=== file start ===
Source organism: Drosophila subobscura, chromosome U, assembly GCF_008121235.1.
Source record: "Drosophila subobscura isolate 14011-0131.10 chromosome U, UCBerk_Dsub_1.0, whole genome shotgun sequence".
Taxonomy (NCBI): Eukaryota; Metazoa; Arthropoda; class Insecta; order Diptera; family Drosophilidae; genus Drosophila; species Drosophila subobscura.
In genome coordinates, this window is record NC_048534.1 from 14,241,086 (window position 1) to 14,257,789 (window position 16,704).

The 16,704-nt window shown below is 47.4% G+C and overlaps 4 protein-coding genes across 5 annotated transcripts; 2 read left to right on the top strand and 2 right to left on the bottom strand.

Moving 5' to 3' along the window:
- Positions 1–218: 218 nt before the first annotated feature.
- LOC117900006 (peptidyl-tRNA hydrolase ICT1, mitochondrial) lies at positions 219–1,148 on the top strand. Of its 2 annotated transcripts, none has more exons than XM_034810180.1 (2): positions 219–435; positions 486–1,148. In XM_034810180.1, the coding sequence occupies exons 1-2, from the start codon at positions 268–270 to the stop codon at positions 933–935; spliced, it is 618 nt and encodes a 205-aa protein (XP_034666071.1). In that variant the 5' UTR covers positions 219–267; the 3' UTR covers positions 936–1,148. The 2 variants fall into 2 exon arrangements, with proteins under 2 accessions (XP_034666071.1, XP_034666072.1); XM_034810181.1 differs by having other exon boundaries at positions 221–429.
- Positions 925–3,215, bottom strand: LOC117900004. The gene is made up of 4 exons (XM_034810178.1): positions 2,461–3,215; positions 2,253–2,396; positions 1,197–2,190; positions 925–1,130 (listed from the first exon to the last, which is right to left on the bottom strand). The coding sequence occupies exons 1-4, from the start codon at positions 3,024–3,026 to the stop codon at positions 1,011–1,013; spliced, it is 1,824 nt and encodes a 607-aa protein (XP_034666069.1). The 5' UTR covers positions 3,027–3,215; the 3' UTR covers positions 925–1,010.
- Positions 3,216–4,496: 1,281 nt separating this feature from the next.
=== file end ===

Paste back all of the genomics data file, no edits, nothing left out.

Source organism: Drosophila subobscura, chromosome U, assembly GCF_008121235.1.
Source record: "Drosophila subobscura isolate 14011-0131.10 chromosome U, UCBerk_Dsub_1.0, whole genome shotgun sequence".
Taxonomy (NCBI): Eukaryota; Metazoa; Arthropoda; class Insecta; order Diptera; family Drosophilidae; genus Drosophila; species Drosophila subobscura.
In genome coordinates, this window is record NC_048534.1 from 14,241,086 (window position 1) to 14,257,789 (window position 16,704).

The 16,704-nt window shown below is 47.4% G+C and overlaps 4 protein-coding genes across 5 annotated transcripts; 2 read left to right on the top strand and 2 right to left on the bottom strand.

Moving 5' to 3' along the window:
- Positions 1–218: 218 nt before the first annotated feature.
- LOC117900006 (peptidyl-tRNA hydrolase ICT1, mitochondrial) lies at positions 219–1,148 on the top strand. Of its 2 annotated transcripts, none has more exons than XM_034810180.1 (2): positions 219–435; positions 486–1,148. In XM_034810180.1, the coding sequence occupies exons 1-2, from the start codon at positions 268–270 to the stop codon at positions 933–935; spliced, it is 618 nt and encodes a 205-aa protein (XP_034666071.1). In that variant the 5' UTR covers positions 219–267; the 3' UTR covers positions 936–1,148. The 2 variants fall into 2 exon arrangements, with proteins under 2 accessions (XP_034666071.1, XP_034666072.1); XM_034810181.1 differs by having other exon boundaries at positions 221–429.
- Positions 925–3,215, bottom strand: LOC117900004. The gene is made up of 4 exons (XM_034810178.1): positions 2,461–3,215; positions 2,253–2,396; positions 1,197–2,190; positions 925–1,130 (listed from the first exon to the last, which is right to left on the bottom strand). The coding sequence occupies exons 1-4, from the start codon at positions 3,024–3,026 to the stop codon at positions 1,011–1,013; spliced, it is 1,824 nt and encodes a 607-aa protein (XP_034666069.1). The 5' UTR covers positions 3,027–3,215; the 3' UTR covers positions 925–1,010.
- Positions 3,216–4,496: 1,281 nt separating this feature from the next.